Citizen In/Action: Analyzing Online Forums for Pedagogical Insight

Citizen In/Action: Analyzing Online Forums for Pedagogical Insight

Tieja Thomas (Concordia University, Canada), Nicole Fournier-Sylvester (Concordia University, Canada) and Vivek Venkatesh (Concordia University, Canada)
DOI: 10.4018/978-1-4666-9461-3.ch054
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Abstract

This chapter describes a study that explored how citizens enact their citizenship within one niche online community dedicated to teaching about and supporting issues related to global citizenship. The research highlights the limitations of existing conceptualizations of citizenship paradigms and associated educational programming. In the discussion, the authors suggest that the integration and use of the Internet—specifically the use of forum-based social media platforms—as a curriculum supplement may effectively address the challenges and limitations that exist within traditional citizenship education classrooms.
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Introduction

The political battles of the future may well be fought in the streets, factories, parliaments, and other sites of past conflicts, but all political struggle is now mediated by media, computer, and information technologies and increasingly will be so. Those interested in the politics and culture of the future should therefore be clear on the important role of the new public spheres and intervene accordingly. (Kahn & Kellner, 2007, p. 33)

Citizens in post-industrial democracies are becoming increasingly disengaged from thinking critically about political issues and, more broadly from participation in civic activities (Chareka & Sears, 2006; Flanagan, Syversten, & Stout, 2009). However, current research suggests that although this may be true when it comes to traditional political involvement many citizens – notably the younger generation of citizens – engage with social and political issues through social media (Bennett, 2008). For example, through the use of online communication platforms such as social network sites and forums, many young people educate themselves and mobilize others around issues that are directly relevant to them (Bennett, Wells, & Rank, 2009; Bers, 2008). As such, we are increasingly required to acknowledge that citizenship within an era of globalization reflects not only the socio-political, but the communication worlds that individuals inhabit, as well. Now into the second decade of the 21st century, the Internet can be understood not only as a means to obtain political information but also as a space where engagement, organization, and political interaction already occur.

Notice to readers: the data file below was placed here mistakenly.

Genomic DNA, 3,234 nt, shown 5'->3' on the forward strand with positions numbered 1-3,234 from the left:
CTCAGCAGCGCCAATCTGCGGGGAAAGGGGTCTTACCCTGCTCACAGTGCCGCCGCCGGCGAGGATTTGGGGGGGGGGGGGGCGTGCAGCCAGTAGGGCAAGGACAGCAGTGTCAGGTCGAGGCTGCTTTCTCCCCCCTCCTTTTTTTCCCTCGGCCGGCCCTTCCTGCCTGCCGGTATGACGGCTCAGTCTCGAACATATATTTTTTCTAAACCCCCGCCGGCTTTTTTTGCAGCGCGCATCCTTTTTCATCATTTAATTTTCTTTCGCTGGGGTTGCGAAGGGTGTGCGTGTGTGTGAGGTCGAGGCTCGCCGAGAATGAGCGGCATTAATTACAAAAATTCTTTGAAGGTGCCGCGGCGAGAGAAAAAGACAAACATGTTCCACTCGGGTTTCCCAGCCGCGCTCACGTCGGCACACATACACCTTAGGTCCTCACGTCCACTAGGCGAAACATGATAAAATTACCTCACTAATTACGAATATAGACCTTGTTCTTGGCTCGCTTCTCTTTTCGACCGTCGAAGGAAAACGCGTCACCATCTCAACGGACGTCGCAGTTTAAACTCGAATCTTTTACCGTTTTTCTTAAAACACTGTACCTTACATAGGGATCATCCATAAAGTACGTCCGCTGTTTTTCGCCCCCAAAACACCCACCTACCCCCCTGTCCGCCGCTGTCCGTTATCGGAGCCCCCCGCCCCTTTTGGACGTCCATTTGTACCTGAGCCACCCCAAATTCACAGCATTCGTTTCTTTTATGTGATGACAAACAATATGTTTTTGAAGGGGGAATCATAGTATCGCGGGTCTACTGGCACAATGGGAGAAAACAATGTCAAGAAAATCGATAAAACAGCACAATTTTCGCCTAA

This chapter describes a study that explored how citizens enact their citizenship within TakingITGlobal (www.tigweb.org), a niche online community dedicated to teaching about and supporting issues related to global citizenship. Our research highlights how emerging forms of civic participation fit into current citizenship paradigms, as well as how the use of the Internet – specifically the use of forum-based social media platforms – contributes to civic education outcomes. This line of inquiry adds to the nascent body of research that speaks to the impact of Internet communities on civic engagement and generates unique evidence relating to democratic citizenship, both from a theoretical and practical standpoint.

Our objectives in pursuing an inquiry of this nature were threefold. First, we aimed to highlight the complexity of citizen identity paradigms; second, we endeavored to demonstrate how the dynamics of democratic participation and authority evolves in online environments; third, we sought to underscore the potential of online forums as a tool for developing critical thinking and literacy skills. In what follows, we aim to make a positive contribution to citizenship education scholarship by revealing how the types of interactions that are enabled by social media can impact participants’ citizen identity development, as well as help citizens to cultivate the skills and attitudes necessary to navigate the complex relationship between themselves and society. Our discussion points to the limitations of existing conceptualizations of citizenship paradigms and associated educational programming. Further, we offer practical recommendations for civic educators interested in using social media in their classrooms as a means of promoting discussions of controversial socio-political issues.

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